Louis Freeh Former Director of the US Federal Bureau of Investigation
Thank you. Thank you, Judge (McKenzie), Madame President-elect, and most importantly, our brothers and sisters in Camp Liberty who are hearing this today. Ladies and gentlemen God bless them, and keep fighting. Less than 48 hours ago, less than 48 hours ago, 18 years ago the Iranian government acting through the IRGC blew up Khobar towers in the eastern province of Saudi Arabia, killing 20 U.S. airmen, wounding 372, and killing and wounding many other nationals.
This is a message for our negotiators in Vienna who are sitting across the table from the representatives of the IRGC. I’m no longer in my government position. My colleague is no longer in his government position. But I would ask our representative in Vienna to keep a copy on the table before them of a criminal indictment called U.S. v. (al-Mushago), criminal number 01228A, docket number assigned to the District of Columbia. Fifteen defendants, members of Hezbollah al Hejaz, and the Iranian government which is mentioned in that indictment are fugitives from the United States for the murder of those individuals. So perhaps as a condition of our negotiation we could request the extradition of those 15 defendants to stand trial for murder.
We are here today to be witnesses against acquiescence. The word is acquiescence. It was called appeasement by one of my colleagues. We’re surrounded by heroes today. The martyr board here of the MEK members. I just attended our 70th anniversary D-Day memorial at Omaha Beach. And whether it was Omaha Beach on June 6th, whether it was the (morn) in 1914, 100 years ago, whether it was all the battles where our allies for liberty, tolerance and decency for together, they have to fight together now. And you cannot convince me and nobody in our department, state, or government will convince me that current circumstances will require the United States of America to be an ally of the mullah terrorist regime in Iran.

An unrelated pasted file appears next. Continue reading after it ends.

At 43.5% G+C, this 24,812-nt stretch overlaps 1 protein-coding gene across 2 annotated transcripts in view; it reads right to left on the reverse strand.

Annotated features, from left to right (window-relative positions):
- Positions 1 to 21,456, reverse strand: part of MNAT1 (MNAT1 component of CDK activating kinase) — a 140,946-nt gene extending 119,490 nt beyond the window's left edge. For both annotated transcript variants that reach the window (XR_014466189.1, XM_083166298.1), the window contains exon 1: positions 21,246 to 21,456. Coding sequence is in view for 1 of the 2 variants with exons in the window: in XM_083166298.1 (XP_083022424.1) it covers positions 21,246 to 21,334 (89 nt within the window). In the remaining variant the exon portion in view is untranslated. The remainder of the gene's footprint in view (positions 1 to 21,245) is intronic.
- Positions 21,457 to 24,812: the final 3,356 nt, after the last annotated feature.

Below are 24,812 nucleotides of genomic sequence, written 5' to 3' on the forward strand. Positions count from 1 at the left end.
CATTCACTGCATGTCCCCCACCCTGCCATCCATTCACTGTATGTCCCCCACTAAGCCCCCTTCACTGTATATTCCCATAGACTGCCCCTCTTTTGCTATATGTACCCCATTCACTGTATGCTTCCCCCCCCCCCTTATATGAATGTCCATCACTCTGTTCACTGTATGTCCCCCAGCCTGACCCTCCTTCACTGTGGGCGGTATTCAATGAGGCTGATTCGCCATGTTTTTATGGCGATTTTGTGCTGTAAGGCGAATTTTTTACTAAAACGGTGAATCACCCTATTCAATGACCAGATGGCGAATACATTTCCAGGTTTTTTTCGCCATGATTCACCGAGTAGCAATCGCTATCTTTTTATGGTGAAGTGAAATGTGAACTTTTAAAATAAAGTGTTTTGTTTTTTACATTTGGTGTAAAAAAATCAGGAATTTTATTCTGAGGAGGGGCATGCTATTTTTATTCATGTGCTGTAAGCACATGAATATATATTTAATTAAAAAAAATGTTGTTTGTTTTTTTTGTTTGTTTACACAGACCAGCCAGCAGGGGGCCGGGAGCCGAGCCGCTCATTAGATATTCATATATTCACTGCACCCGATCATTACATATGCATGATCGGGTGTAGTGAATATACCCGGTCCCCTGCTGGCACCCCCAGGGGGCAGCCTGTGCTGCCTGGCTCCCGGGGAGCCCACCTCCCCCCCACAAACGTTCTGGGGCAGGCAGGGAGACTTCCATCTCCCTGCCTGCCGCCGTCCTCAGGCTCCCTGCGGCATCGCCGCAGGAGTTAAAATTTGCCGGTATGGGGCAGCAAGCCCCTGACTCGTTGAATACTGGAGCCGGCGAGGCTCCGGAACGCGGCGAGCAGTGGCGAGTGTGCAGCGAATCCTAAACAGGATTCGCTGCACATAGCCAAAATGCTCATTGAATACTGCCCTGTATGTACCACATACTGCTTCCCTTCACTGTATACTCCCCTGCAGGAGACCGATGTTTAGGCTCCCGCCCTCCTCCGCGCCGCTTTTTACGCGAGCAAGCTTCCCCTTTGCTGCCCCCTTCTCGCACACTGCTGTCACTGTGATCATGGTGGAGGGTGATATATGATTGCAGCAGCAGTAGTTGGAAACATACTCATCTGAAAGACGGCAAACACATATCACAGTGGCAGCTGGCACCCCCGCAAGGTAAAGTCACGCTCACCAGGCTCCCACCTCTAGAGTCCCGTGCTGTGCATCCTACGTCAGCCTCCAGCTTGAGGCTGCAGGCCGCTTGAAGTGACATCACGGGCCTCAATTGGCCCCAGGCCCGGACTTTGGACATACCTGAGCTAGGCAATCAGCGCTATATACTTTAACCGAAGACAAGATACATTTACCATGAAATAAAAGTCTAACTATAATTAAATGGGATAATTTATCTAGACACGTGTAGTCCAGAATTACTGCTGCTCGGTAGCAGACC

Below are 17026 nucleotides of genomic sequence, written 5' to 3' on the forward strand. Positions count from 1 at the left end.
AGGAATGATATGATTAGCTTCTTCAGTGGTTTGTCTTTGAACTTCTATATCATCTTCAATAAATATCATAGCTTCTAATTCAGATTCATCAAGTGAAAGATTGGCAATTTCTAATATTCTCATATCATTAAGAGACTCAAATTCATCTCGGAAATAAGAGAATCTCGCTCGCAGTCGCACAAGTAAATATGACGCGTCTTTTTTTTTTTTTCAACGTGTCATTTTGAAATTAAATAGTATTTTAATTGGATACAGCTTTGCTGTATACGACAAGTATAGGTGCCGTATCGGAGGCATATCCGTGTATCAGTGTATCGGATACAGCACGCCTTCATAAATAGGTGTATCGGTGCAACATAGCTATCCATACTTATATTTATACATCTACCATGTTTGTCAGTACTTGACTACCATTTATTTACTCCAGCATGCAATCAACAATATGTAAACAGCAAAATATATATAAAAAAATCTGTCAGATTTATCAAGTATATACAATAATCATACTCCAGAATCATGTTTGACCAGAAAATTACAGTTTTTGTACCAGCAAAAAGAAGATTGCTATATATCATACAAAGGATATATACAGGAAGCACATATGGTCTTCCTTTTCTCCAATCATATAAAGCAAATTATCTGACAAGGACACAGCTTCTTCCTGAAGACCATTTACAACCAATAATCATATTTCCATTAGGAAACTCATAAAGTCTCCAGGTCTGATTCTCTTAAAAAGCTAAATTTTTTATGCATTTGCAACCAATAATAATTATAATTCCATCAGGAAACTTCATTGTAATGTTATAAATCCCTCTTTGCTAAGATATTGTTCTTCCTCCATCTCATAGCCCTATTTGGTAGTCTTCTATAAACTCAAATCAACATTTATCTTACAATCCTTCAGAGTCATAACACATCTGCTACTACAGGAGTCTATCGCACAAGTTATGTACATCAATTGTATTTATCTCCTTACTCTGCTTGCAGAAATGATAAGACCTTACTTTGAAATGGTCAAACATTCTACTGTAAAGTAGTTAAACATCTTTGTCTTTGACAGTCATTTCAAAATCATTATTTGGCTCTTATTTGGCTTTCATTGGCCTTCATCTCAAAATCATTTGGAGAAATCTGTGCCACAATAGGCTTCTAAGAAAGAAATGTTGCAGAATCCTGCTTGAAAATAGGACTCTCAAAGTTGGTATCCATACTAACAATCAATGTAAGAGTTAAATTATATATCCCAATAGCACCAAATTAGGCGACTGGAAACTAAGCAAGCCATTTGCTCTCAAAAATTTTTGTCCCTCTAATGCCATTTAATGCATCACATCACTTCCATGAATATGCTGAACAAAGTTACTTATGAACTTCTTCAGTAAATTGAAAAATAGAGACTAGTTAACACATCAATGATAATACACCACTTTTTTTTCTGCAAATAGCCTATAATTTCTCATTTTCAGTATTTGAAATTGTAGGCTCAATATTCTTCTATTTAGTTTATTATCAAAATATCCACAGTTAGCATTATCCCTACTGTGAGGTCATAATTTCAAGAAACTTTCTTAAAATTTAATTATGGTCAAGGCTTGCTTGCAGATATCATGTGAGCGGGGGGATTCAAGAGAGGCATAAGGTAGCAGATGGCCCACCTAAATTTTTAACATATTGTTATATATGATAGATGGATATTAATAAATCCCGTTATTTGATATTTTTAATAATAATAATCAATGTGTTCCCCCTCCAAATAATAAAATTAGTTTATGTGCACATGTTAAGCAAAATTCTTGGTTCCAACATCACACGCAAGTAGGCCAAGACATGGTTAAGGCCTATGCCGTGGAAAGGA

There’s a letter that I have here today. I won’t read the whole thing to you, but it’s dated quite appropriately June 7, 2014 to the president of the United States. It’s signed by 38 of the most prominent American politicians, military leaders, statespersons, academics. And I want to read a portion to you, very small portion. But it says, “For three years, approximately 3,000 men and women of the exiled Iranian dissident organization have been confined in very austere and perilous conditions at Camp Liberty. The truth is that these residents of Camp Liberty have fulfilled every assurance and receive by the United States government its promises and the United States has failed to support and fulfill every assurance it has extended to these residents. The reality is that these opponents of the regime have continuously sought to assist and to cooperate with the United States.” And the letter concludes, “We call upon you, Mr. President, to adjust the policy that is failing to produce the intended results and instead continues to invite lethal attacks against unarmed civilians we pledged to protect, monitor, and relocate expeditiously. U.S. credibility and honor are diminished with every casualty incurred by these residents.”
Madame Rajavi, you talked about the road map to freedom. We should keep in mind the road map to freedom and safety for our brothers and sisters in Camp Ashraf. This is not very complicated. This does not require diplomacy. It does not require negation in Vienna. It requires, according to my math, about 25 U.S. Air Force planes to remove those residents immediately. And how fitting. How fitting. How fitting, ladies and gentlemen, that the United States Air Force, 19 of whose members were murdered by the Iranian regime bring now the Iranian resistance out of harm’s way. Thank you.
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